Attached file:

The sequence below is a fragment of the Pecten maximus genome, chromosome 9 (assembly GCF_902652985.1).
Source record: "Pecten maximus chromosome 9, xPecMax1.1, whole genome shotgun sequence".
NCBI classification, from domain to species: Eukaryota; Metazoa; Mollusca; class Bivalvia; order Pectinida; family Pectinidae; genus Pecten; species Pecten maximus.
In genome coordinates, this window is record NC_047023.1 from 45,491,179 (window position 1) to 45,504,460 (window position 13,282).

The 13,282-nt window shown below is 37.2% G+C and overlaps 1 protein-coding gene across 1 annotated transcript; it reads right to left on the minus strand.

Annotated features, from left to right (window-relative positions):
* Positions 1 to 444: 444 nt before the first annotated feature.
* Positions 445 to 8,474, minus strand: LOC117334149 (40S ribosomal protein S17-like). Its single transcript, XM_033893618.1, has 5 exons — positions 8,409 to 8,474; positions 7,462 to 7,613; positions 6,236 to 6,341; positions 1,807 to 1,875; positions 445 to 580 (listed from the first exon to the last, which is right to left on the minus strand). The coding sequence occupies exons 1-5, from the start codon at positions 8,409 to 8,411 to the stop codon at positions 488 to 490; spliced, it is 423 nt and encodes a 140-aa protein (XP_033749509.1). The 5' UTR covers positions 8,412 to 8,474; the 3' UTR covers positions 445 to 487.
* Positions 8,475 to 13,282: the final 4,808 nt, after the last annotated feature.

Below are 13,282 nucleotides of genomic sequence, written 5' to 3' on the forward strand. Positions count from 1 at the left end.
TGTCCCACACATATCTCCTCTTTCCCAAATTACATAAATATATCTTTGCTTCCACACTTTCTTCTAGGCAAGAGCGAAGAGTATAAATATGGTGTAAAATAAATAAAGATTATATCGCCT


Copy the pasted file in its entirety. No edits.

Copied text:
The sequence below is a fragment of the Pecten maximus genome, chromosome 9 (assembly GCF_902652985.1).
Source record: "Pecten maximus chromosome 9, xPecMax1.1, whole genome shotgun sequence".
NCBI classification, from domain to species: Eukaryota; Metazoa; Mollusca; class Bivalvia; order Pectinida; family Pectinidae; genus Pecten; species Pecten maximus.
In genome coordinates, this window is record NC_047023.1 from 45,491,179 (window position 1) to 45,504,460 (window position 13,282).

The 13,282-nt window shown below is 37.2% G+C and overlaps 1 protein-coding gene across 1 annotated transcript; it reads right to left on the minus strand.

Annotated features, from left to right (window-relative positions):
* Positions 1 to 444: 444 nt before the first annotated feature.
* Positions 445 to 8,474, minus strand: LOC117334149 (40S ribosomal protein S17-like). Its single transcript, XM_033893618.1, has 5 exons — positions 8,409 to 8,474; positions 7,462 to 7,613; positions 6,236 to 6,341; positions 1,807 to 1,875; positions 445 to 580 (listed from the first exon to the last, which is right to left on the minus strand). The coding sequence occupies exons 1-5, from the start codon at positions 8,409 to 8,411 to the stop codon at positions 488 to 490; spliced, it is 423 nt and encodes a 140-aa protein (XP_033749509.1). The 5' UTR covers positions 8,412 to 8,474; the 3' UTR covers positions 445 to 487.
* Positions 8,475 to 13,282: the final 4,808 nt, after the last annotated feature.

Below are 13,282 nucleotides of genomic sequence, written 5' to 3' on the forward strand. Positions count from 1 at the left end.
TGTCCCACACATATCTCCTCTTTCCCAAATTACATAAATATATCTTTGCTTCCACACTTTCTTCTAGGCAAGAGCGAAGAGTATAAATATGGTGTAAAATAAATAAAGATTATATCGCCT